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Fair. For better or worse, a lot of this variation came from piloting—we got a lot of nudges from pilot participants to move toward framings that were perceived as controversial or up for debate.

I agree that this points in the direction of video becoming increasingly important.

But why assume only 1% is useful? And more importantly, why use only the language data? Even if we don't have the scaling laws, but it seems pretty clear that there's a ton of information in the non-language parts of videos that'd be useful to a general-purpose agent—almost certainly more than in the language parts. (Of course, it'll take more computation to extract the same amount of useful information from video than from text.) 

Thanks! I'll admit that I meant to be asking especially about the toxicity case, though I didn't make that at all clear. As in Charlie's comment, I'm most interested in using this approach as a way to efficiently explore and pilot techniques that we can ultimately adapt back to humans, and text-based interactions seems like a good starting point for that kind of work. 

I don't see a clear picture either way on whether the noisy signal story presents a hard problem that's distinctively alignment oriented.

Thanks! I think I have some sense of what both directions look like, but not enough to know what a concrete starting experiment would look like. What would a minimum viable experiment look like for each?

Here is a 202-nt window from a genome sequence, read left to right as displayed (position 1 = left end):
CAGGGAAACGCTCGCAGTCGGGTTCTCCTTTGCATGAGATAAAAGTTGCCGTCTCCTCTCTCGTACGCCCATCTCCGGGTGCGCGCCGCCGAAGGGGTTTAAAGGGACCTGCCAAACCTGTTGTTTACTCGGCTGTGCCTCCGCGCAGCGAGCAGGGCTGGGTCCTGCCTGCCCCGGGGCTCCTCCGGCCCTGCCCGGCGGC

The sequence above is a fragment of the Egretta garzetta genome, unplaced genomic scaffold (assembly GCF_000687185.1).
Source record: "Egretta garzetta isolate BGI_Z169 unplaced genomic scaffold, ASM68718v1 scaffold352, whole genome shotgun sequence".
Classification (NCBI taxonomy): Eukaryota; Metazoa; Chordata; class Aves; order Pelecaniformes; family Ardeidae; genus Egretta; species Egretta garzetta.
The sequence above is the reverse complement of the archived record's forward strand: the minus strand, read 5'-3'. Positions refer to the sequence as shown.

Is anyone working on updating the Biological Anchors Report model based on the updated slopes/requirements here?

I can look up the exact wording if it's helpful, but I assume it's clear from the basic setup that at least one of the arguments has to be misleading.

I have no reason to be especially optimistic given these results, but I suppose there may be some fairly simple questions for which it's possible to enumerate a complete argument in a way that flaws will be clearly apparent.

In general, it seems like single-turn debate would have to rely on an extremely careful judge, which we don't quite have, given the time constraint. Multi-turn seems likely to be more forgiving, especially if the judge has any influence over the course of the debate.

Yep. (Thanks for re-posting.) We're pretty resigned to the conclusion that debate fails to reach a correct conclusion in at least some non-trivial cases—we're mainly interested in figuring out (i) whether there are significant domains or families of questions for which it will often reach a conclusion, and (ii) whether it tends to fail gracefully (i.e., every outcome is either correct or a draw).

One of the arguments is quite misleading in most cases, so probably not high-quality by typical definitions. Unfortunately, under the time limit, our readers can't reliably tell which one is misleading.

Without arguments and without the time limit, annotators get the questions right with ~90% accuracy: https://arxiv.org/abs/2112.08608

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